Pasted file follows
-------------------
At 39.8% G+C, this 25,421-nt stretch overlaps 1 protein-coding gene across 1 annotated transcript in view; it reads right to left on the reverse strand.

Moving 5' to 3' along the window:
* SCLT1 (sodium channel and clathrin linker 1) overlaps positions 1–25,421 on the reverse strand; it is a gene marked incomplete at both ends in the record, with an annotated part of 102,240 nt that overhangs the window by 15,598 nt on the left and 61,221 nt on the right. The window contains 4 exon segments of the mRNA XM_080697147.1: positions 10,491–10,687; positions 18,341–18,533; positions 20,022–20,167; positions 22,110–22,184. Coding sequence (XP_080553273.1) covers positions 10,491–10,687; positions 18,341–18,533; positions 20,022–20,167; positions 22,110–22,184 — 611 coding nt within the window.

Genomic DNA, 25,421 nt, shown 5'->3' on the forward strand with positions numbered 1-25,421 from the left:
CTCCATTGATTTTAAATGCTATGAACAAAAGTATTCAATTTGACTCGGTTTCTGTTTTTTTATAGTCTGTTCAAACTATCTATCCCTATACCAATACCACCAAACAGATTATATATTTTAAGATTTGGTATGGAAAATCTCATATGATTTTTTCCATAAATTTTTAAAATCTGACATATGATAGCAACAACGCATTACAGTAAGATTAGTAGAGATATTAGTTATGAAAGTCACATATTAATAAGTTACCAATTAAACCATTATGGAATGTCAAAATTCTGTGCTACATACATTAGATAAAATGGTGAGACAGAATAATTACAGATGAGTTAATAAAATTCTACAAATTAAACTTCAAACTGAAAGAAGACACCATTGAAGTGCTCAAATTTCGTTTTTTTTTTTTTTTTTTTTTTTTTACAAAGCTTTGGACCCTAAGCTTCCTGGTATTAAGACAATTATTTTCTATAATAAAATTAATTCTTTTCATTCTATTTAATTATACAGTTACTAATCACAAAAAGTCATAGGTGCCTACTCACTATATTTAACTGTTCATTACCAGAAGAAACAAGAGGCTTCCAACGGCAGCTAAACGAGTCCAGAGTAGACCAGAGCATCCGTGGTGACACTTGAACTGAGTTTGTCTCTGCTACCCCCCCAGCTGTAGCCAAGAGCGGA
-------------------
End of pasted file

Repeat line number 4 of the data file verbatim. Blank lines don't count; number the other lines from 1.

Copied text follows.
Genomic DNA, 25,421 nt, shown 5'->3' on the forward strand with positions numbered 1-25,421 from the left: